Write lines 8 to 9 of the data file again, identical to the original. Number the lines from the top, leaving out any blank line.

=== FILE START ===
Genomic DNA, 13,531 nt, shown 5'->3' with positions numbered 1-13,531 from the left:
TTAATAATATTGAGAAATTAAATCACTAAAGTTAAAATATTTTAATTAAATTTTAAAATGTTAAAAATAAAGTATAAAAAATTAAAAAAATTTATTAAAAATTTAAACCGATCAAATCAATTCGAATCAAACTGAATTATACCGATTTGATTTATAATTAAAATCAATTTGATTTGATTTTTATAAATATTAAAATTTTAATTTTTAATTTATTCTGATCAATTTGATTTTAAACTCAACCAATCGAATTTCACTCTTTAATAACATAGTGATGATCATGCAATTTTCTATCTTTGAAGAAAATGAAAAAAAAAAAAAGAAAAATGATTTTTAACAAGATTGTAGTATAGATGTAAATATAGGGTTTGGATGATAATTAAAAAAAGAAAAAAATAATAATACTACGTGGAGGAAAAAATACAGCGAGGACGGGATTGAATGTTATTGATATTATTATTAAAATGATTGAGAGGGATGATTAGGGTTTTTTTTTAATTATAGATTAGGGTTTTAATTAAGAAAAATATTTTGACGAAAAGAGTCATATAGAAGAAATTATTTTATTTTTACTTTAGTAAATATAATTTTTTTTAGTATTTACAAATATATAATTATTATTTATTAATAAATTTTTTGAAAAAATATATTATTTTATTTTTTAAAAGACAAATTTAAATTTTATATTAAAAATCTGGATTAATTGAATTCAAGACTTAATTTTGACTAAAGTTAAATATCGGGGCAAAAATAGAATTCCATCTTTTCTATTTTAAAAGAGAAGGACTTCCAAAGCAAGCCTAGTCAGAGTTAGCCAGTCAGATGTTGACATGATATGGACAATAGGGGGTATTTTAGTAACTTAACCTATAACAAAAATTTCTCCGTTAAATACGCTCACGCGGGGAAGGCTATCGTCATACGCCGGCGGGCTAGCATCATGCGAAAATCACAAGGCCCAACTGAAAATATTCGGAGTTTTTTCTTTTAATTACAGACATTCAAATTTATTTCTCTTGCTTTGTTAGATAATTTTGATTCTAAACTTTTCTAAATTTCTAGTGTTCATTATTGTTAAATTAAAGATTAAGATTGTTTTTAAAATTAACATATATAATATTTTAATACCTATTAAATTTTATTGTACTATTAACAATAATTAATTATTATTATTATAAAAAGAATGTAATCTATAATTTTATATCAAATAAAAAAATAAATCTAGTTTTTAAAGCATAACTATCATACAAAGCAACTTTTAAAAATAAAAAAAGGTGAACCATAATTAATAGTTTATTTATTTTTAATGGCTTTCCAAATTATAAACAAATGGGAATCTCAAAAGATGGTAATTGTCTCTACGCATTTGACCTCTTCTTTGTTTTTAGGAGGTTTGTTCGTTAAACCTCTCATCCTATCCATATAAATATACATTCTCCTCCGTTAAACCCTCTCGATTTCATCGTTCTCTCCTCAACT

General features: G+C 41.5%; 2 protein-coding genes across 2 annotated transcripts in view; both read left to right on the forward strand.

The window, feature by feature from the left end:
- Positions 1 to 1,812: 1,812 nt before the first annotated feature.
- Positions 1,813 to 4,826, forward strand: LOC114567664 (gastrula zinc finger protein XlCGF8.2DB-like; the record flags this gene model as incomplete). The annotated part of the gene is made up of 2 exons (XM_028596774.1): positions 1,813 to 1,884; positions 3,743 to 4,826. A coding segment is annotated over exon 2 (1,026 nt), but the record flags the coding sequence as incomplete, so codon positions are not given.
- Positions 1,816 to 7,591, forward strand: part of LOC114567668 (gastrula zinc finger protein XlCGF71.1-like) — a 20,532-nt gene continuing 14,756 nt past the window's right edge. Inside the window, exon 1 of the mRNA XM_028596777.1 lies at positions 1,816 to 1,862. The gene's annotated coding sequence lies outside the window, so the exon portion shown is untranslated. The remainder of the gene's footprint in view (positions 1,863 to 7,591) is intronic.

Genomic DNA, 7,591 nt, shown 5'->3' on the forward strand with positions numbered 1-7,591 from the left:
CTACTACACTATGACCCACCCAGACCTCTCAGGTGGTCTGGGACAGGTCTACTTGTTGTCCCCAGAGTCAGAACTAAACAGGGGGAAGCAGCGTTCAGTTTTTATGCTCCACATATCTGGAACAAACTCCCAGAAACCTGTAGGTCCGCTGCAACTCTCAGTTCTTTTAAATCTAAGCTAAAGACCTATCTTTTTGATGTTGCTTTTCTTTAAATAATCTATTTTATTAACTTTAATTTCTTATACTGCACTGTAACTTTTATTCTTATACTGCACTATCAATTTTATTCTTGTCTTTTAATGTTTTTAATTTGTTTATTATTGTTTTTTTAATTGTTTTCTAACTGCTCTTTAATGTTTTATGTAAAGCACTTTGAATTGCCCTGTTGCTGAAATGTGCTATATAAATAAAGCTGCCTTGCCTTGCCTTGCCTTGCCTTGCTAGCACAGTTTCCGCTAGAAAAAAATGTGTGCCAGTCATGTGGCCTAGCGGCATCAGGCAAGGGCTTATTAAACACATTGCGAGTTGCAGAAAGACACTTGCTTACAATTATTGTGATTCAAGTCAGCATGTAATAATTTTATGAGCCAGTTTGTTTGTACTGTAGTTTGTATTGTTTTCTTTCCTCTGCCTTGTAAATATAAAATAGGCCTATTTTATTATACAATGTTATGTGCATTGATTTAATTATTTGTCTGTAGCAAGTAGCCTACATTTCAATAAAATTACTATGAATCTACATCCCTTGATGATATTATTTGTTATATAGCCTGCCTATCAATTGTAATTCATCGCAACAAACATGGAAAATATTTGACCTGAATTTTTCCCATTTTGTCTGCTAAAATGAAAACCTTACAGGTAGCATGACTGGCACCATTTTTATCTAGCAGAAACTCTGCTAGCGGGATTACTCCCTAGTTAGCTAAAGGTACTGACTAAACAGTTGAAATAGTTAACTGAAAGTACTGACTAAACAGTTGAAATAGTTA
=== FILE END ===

Genomic DNA, 7,591 nt, shown 5'->3' on the forward strand with positions numbered 1-7,591 from the left:
CTACTACACTATGACCCACCCAGACCTCTCAGGTGGTCTGGGACAGGTCTACTTGTTGTCCCCAGAGTCAGAACTAAACAGGGGGAAGCAGCGTTCAGTTTTTATGCTCCACATATCTGGAACAAACTCCCAGAAACCTGTAGGTCCGCTGCAACTCTCAGTTCTTTTAAATCTAAGCTAAAGACCTATCTTTTTGATGTTGCTTTTCTTTAAATAATCTATTTTATTAACTTTAATTTCTTATACTGCACTGTAACTTTTATTCTTATACTGCACTATCAATTTTATTCTTGTCTTTTAATGTTTTTAATTTGTTTATTATTGTTTTTTTAATTGTTTTCTAACTGCTCTTTAATGTTTTATGTAAAGCACTTTGAATTGCCCTGTTGCTGAAATGTGCTATATAAATAAAGCTGCCTTGCCTTGCCTTGCCTTGCCTTGCTAGCACAGTTTCCGCTAGAAAAAAATGTGTGCCAGTCATGTGGCCTAGCGGCATCAGGCAAGGGCTTATTAAACACATTGCGAGTTGCAGAAAGACACTTGCTTACAATTATTGTGATTCAAGTCAGCATGTAATAATTTTATGAGCCAGTTTGTTTGTACTGTAGTTTGTATTGTTTTCTTTCCTCTGCCTTGTAAATATAAAATAGGCCTATTTTATTATACAATGTTATGTGCATTGATTTAATTATTTGTCTGTAGCAAGTAGCCTACATTTCAATAAAATTACTATGAATCTACATCCCTTGATGATATTATTTGTTATATAGCCTGCCTATCAATTGTAATTCATCGCAACAAACATGGAAAATATTTGACCTGAATTTTTCCCATTTTGTCTGCTAAAATGAAAACCTTACAGGTAGCATGACTGGCACCATTTTTATCTAGCAGAAACTCTGCTAGCGGGATTACTCCCTAGTTAGCTAAAGGTACTGACTAAACAGTTGAAATAGTTAACTGAAAGTACTGACTAAACAGTTGAAATAGTTA